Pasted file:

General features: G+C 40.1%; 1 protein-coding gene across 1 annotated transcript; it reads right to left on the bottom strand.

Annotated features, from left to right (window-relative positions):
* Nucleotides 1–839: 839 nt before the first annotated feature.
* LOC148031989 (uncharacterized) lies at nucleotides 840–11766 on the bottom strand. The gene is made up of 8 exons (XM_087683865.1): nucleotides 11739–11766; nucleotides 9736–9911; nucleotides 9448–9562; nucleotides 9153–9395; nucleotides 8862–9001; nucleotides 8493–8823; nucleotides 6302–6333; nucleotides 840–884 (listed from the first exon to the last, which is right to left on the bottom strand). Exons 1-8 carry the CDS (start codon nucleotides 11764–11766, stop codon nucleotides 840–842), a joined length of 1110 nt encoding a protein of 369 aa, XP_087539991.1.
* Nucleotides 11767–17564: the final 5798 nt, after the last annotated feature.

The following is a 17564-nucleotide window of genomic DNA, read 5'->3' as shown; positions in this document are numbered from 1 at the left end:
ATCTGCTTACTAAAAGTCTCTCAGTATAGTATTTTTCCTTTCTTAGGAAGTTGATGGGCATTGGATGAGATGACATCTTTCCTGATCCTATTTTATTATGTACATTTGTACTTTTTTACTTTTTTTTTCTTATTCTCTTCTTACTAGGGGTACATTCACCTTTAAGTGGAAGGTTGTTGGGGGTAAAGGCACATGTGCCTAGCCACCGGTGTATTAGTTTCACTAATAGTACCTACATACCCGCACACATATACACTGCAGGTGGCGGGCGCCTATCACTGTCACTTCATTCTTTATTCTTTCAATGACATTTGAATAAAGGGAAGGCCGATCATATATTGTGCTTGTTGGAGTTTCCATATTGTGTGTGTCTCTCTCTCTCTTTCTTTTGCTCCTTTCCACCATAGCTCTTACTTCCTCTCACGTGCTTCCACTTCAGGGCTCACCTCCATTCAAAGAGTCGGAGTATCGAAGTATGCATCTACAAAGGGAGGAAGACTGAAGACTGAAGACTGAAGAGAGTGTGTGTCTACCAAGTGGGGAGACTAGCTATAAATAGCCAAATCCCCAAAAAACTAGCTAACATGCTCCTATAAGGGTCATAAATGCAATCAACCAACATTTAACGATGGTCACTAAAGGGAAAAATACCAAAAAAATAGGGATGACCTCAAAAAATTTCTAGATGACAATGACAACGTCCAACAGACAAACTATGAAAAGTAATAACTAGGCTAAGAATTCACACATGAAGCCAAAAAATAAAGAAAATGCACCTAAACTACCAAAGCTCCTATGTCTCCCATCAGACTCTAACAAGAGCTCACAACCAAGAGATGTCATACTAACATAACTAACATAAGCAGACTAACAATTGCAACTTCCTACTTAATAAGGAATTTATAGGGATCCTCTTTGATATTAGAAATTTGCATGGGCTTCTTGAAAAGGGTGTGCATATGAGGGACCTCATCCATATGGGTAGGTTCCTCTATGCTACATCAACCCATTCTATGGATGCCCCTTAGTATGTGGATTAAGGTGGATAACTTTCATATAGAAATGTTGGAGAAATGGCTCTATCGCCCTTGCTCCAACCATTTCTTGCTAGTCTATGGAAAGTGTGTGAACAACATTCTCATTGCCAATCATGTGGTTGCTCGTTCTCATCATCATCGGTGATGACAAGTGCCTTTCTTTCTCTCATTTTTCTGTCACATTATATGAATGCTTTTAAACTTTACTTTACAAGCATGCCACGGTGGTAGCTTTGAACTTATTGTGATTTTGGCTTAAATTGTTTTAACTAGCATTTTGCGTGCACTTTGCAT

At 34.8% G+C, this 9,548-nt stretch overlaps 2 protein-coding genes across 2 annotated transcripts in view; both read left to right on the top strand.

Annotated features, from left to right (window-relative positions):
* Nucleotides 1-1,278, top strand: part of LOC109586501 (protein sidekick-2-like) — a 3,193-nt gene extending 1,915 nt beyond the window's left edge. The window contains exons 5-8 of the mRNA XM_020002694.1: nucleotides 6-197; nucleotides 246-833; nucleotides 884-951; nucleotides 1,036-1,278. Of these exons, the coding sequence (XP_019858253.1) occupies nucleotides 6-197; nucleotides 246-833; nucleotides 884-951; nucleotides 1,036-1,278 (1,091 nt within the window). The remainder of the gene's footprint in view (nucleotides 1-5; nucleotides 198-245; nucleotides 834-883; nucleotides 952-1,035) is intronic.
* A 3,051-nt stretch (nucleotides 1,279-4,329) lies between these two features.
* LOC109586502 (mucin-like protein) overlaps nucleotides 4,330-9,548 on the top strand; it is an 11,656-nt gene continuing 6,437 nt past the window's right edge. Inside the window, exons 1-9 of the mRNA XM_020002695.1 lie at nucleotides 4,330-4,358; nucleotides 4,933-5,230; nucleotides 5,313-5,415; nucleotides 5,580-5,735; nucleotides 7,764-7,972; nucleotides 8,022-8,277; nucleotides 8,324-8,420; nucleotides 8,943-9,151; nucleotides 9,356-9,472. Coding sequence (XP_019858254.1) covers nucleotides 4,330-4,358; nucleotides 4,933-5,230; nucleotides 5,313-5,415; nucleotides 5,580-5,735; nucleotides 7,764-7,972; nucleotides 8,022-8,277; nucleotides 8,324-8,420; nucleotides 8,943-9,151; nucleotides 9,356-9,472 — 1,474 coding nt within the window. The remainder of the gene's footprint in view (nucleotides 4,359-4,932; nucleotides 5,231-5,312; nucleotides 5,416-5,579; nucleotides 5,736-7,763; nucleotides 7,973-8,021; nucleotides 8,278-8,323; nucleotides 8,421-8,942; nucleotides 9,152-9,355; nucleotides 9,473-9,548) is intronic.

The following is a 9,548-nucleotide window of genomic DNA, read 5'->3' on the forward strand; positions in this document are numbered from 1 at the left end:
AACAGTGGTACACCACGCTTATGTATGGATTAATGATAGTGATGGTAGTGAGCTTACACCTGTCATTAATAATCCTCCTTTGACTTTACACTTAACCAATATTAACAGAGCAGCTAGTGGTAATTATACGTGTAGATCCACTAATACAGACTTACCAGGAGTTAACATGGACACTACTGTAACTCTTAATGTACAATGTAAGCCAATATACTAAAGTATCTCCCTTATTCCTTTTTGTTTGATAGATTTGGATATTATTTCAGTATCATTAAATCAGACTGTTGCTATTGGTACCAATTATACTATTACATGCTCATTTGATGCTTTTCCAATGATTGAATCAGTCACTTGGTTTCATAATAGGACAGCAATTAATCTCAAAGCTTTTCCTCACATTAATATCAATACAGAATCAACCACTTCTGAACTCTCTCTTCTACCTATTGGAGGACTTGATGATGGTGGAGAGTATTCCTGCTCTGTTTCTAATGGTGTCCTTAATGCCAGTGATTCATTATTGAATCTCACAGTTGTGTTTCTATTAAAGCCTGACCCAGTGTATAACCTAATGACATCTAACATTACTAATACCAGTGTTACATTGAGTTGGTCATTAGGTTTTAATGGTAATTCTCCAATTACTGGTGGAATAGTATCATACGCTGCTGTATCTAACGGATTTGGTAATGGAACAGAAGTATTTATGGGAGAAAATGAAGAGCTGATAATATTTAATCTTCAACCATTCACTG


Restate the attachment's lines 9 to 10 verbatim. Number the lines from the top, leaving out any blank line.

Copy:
Annotated features, from left to right (window-relative positions):
* Nucleotides 1-1,278, top strand: part of LOC109586501 (protein sidekick-2-like) — a 3,193-nt gene extending 1,915 nt beyond the window's left edge. The window contains exons 5-8 of the mRNA XM_020002694.1: nucleotides 6-197; nucleotides 246-833; nucleotides 884-951; nucleotides 1,036-1,278. Of these exons, the coding sequence (XP_019858253.1) occupies nucleotides 6-197; nucleotides 246-833; nucleotides 884-951; nucleotides 1,036-1,278 (1,091 nt within the window). The remainder of the gene's footprint in view (nucleotides 1-5; nucleotides 198-245; nucleotides 834-883; nucleotides 952-1,035) is intronic.